“Organizations have become more accustomed to dealing with ‘fake news’ and approach it with more confidence than they used to,” he says. “In some sense it is concerning, because it shows how much of a distorted reality we face at the moment. But it may also be reassuring if it demonstrates that businesses, with the help of the comms function and agencies, have learned to tackle those issues efficiently.”

Or, it just may mean other problems are a higher priority.

“Concern about misinformation and disinformation is not in the top five issues clients are coming to us with right now,” says Richter.

That doesn’t mean PR pros shouldn’t be ready to address it.

“It hasn’t gone away, it’s just on a simmer right now,” she says. “To stick with the analogy, it will probably heat up depending on what happens in the world in the next couple years.”

Those hard-to-predict events will dictate all the demands placed on a newly empowered PR function with a strict mandate to deliver business transformation and provide C-suite counsel. But the fifth Communications Bellwether Survey shows PR is in pole position to win the race.

Crisis overtakes writing in skill stakes

Participants in every PRWeek/Boston University Communications Bellwether Survey rank the skills important to future-proof the profession and, every year, writing has come out on top. But this year writing has been supplanted by “the ability to handle crises,” with a 4.74 median on a 5-point scale.

As Dean Acosta, CCO at Lockheed Martin, notes: “Writing is still important, it’s just we’ve been hunkered down in crisis mode for an unprecedented time. Crisis skills are very top of mind.”

Jim O’Leary, U.S. COO of Edelman, agrees, noting: “People value new skills right now, including issues management counsel and the ability to manage teams around a crisis.”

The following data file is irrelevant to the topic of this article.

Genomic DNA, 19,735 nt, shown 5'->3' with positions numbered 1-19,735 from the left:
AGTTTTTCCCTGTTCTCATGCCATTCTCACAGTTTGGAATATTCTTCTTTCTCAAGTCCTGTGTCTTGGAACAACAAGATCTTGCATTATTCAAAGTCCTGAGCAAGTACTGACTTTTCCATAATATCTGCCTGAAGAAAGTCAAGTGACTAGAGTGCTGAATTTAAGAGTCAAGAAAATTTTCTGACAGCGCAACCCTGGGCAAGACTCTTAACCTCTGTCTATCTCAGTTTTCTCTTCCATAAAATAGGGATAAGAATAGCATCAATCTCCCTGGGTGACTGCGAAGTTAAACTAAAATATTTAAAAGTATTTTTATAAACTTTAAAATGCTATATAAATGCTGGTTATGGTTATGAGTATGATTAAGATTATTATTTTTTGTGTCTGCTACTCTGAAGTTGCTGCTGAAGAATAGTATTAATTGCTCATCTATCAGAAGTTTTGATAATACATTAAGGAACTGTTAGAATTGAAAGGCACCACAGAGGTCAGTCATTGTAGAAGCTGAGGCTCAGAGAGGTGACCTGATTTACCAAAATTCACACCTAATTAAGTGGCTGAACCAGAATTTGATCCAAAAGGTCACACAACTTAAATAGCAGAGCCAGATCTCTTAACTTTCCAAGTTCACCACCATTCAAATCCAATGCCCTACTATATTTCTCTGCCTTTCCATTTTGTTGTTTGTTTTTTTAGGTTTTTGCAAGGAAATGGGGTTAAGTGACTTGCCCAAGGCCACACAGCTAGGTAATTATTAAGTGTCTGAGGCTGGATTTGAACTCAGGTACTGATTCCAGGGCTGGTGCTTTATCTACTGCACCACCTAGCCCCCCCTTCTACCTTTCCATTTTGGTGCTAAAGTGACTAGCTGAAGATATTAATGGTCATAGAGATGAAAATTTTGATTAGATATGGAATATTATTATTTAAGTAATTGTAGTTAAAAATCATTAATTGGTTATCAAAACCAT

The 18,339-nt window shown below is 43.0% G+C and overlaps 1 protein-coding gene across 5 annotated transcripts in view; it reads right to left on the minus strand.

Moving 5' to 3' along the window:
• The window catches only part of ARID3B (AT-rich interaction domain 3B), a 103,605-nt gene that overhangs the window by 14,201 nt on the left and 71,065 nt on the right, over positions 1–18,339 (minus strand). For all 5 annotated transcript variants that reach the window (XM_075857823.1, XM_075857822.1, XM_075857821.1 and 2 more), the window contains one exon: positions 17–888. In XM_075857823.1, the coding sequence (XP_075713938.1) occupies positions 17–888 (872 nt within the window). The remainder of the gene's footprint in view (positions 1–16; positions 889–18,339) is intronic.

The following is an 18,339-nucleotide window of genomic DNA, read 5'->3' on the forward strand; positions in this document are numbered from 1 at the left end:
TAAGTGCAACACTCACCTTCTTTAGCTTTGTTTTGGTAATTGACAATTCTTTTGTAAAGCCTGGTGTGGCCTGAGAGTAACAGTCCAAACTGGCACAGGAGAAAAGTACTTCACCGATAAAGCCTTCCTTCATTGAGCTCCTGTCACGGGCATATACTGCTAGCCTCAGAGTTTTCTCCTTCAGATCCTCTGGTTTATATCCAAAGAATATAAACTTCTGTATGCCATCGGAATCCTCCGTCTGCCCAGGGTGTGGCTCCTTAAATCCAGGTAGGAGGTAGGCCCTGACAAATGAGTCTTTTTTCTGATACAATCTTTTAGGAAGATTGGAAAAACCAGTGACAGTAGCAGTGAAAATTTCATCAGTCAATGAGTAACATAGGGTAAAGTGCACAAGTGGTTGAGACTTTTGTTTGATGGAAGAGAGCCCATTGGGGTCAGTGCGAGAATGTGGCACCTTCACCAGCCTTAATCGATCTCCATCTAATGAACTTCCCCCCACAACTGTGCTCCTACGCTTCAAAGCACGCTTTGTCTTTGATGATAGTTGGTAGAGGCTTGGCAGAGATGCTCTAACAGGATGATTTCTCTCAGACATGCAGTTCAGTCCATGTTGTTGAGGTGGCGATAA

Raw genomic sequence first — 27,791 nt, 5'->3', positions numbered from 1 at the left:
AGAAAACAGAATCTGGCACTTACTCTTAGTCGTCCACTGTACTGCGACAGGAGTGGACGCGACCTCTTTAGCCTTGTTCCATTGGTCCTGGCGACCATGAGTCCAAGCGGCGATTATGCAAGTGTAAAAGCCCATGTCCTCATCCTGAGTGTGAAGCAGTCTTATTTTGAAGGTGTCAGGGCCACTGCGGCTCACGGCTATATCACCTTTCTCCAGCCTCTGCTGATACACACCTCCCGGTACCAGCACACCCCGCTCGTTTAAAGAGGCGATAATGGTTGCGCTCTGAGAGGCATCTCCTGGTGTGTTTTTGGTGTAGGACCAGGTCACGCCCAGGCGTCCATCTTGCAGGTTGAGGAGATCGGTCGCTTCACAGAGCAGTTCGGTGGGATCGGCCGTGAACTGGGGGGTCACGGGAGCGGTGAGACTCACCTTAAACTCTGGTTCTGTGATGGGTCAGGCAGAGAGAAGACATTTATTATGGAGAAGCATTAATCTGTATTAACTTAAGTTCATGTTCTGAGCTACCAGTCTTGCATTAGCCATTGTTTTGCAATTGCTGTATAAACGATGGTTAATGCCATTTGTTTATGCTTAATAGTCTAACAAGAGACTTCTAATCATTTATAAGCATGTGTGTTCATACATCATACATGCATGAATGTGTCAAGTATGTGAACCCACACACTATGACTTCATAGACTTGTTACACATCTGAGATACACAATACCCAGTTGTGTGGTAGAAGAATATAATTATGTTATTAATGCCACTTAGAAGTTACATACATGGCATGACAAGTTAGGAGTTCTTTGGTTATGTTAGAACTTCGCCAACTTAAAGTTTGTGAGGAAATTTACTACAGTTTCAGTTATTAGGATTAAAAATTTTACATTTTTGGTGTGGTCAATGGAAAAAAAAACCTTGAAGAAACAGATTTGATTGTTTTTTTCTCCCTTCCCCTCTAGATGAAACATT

The second-most important skill, “listening,” also trumped writing for the first time (4.63 versus 4.59).

Arunima Krishna, assistant professor of PR at Boston University’s College of Communication, says this doesn’t mean “social listening,” which was listed separately.

Rather, it is listening outside a social media context, says Krishna — like a CCO taking in what is being said by another C-suite leader. Or an agency getting client feedback on a brief.

APCO Worldwide CEO Brad Staples says: “Listening in PR amounts to being able to identify and anticipate butterfly effects and chains of events. A good PR professional in this day and age can make a quick connection between an event in one part of the world and its consequences in another.”

Tech proficiency was once thought the primary skill set of tomorrow’s comms pro.

But respondents don’t see know-how around innovations such as gaming, VR and AI as must-haves. Only 38% of PR pros consider AI a key skill for the future, despite its increasing application to comms work.

Verizon Communications CCO Jim Gerace notes plenty of young talent is tech-savvy but some lack interpersonal skills.

“I’ve employed plenty of young people who can navigate social media and score points for the team, only to come face to face with the CEO in the parking garage and they can’t put two sentences together. Likewise with developing media relationships,” he says. “Fundamental comms skills are critical and can make a world of difference when you’re competing with an aggressive competitor for someone’s attention.”

UnitedHealth Group underwent a process to identify the most important competencies for its comms function. “Rather than skills, a development program helps our team advance as business partners so they can secure and maintain a seat at the table,” says Jennifer Smoter, the healthcare company’s SVP and CCO.

It identified vision and strategy formulation, critical thinking, ambiguity comfort and agility as the competencies. Smoter says this will drive “how we develop our people in roles and prepare them for an evolving comms function.”

Interested in the 2022 PRWeek/Boston University Communications Bellwether Survey Premium Edition? Click here for more information.